'[Elijah] wrapped his face in his mantle and went out and stood at the entrance of the cave. And behold, there came a voice to him, and said, "What are you doing here, Eli'jah?" He said, "I have been very jealous for the LORD, the God of hosts; for the people of Israel have forsaken thy covenant, thrown down thy altars, and slain thy prophets with the sword; and I, even I only, am left; and they seek my life, to take it away." And the LORD said to him, "Go, return on your way to the wilderness of Damascus...' -1 Kings 19:13-15
This, of course, is the end of the beautifully familiar story where Elijah is searching for word of the Lord in the wind and the earthquake and the fire and finally hears it in the still, small voice. But today, I am caught up in the cave.
I suppose we all have days like this, but when I have one, I feel alone. I want to be alone, in my cave. Elijah is running from evil Queen Jezebel who is more than a little put-out that
Elijah has destroyed all the prophets of her favorite god, Baal. Elijah, meanwhile, is tired of his thankless prophet job, so he does what any sensible person whose life was on the line would do -- he runs away. He goes quite a distance and finds a nice cave and along the way sleeps for a good long time (with an angelically provided lunch on the side).
Caves make me think not just of Elijah, but of hermits and millenium cults. They are for people who want to be left alone.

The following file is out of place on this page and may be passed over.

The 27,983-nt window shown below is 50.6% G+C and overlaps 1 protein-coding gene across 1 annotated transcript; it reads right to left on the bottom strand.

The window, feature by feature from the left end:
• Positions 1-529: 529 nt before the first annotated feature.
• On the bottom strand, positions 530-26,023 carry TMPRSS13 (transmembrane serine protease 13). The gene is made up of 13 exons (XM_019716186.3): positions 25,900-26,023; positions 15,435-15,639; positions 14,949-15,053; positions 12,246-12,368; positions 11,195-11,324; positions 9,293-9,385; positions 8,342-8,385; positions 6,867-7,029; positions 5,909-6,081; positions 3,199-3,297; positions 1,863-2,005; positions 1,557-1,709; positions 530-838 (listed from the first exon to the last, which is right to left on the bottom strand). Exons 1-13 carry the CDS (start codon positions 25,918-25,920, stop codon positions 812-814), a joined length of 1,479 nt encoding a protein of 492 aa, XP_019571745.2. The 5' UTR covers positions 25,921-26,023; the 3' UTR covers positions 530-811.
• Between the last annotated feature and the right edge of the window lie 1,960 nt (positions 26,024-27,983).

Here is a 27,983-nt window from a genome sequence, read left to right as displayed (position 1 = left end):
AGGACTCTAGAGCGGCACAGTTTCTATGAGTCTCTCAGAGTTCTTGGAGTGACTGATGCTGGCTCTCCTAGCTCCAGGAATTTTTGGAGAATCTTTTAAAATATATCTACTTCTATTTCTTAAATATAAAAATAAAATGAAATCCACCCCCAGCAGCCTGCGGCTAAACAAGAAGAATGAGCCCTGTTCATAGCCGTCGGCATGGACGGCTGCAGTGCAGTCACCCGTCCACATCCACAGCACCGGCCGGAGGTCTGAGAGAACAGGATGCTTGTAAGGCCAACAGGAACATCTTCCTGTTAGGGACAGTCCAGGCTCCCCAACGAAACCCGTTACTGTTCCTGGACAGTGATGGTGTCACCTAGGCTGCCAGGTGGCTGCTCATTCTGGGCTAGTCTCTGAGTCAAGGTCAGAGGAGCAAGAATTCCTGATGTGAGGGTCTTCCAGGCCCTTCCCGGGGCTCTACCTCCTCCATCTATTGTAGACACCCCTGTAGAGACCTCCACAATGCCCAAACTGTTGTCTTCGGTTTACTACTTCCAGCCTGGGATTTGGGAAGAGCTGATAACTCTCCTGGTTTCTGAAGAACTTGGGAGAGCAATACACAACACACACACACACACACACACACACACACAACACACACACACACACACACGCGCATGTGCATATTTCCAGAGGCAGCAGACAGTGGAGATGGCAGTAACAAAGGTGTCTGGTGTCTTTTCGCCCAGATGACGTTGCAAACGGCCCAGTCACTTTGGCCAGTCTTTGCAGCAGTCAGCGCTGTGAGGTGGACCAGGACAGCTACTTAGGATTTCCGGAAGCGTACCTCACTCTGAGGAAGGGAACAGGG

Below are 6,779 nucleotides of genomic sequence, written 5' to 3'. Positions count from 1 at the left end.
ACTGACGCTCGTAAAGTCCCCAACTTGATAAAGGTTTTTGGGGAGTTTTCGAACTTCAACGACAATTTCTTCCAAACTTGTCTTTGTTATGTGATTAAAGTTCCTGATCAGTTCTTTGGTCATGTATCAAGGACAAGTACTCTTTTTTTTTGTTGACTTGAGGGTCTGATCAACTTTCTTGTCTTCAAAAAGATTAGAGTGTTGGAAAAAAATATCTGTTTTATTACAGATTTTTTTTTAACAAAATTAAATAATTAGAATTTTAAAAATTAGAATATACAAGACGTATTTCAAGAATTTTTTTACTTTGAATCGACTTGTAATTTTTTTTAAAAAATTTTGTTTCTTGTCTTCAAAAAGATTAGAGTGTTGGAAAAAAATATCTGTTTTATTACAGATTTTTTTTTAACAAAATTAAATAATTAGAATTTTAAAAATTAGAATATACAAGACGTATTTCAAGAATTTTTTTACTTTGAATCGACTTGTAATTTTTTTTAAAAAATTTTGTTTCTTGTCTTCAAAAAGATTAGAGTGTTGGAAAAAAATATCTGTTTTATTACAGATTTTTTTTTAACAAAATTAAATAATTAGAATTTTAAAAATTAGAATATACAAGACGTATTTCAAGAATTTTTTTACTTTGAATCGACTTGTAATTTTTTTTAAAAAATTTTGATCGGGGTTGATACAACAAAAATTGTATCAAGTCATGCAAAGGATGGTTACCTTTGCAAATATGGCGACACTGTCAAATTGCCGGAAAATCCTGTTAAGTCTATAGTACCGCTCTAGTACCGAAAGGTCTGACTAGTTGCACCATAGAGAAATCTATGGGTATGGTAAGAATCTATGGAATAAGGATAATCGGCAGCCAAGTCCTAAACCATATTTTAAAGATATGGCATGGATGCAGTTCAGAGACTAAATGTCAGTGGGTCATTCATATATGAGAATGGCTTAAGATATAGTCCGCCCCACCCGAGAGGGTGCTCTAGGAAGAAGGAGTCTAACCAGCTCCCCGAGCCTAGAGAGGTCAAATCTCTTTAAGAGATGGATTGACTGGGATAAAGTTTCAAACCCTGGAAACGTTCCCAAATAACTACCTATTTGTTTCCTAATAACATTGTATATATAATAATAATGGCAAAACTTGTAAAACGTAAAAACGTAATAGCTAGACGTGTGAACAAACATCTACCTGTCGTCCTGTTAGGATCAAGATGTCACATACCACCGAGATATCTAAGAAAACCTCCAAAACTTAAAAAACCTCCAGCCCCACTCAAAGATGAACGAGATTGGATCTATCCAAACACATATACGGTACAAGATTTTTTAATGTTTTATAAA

I feel like that sometimes too. It's just plain easier, isn't it? Other people can be so demanding. They ask me to do things when I'd rather sit and read the paper and drink my coffee. They have opinions that I don't always like. They praise me for things I think are lousy and ignore my great achievements. Living in my head promises to be so much easier. Like an old Joni Mitchell song says, "Nobody calling me up for favors, and no one's future to decide." I get to be the god of my little private dominion. Like Jezebel and her Baals.
But God says in response to Elijah's perfectly valid complaint: Get back to work. No hanging out in the cave. You've had a rest, now there are things to do.
I may have some very good reasons to want to stay in the cave, but, like Elijah, in the end I am here so I can outrun the queen and her Baals and hear the voice of God. And he says, Get back to work.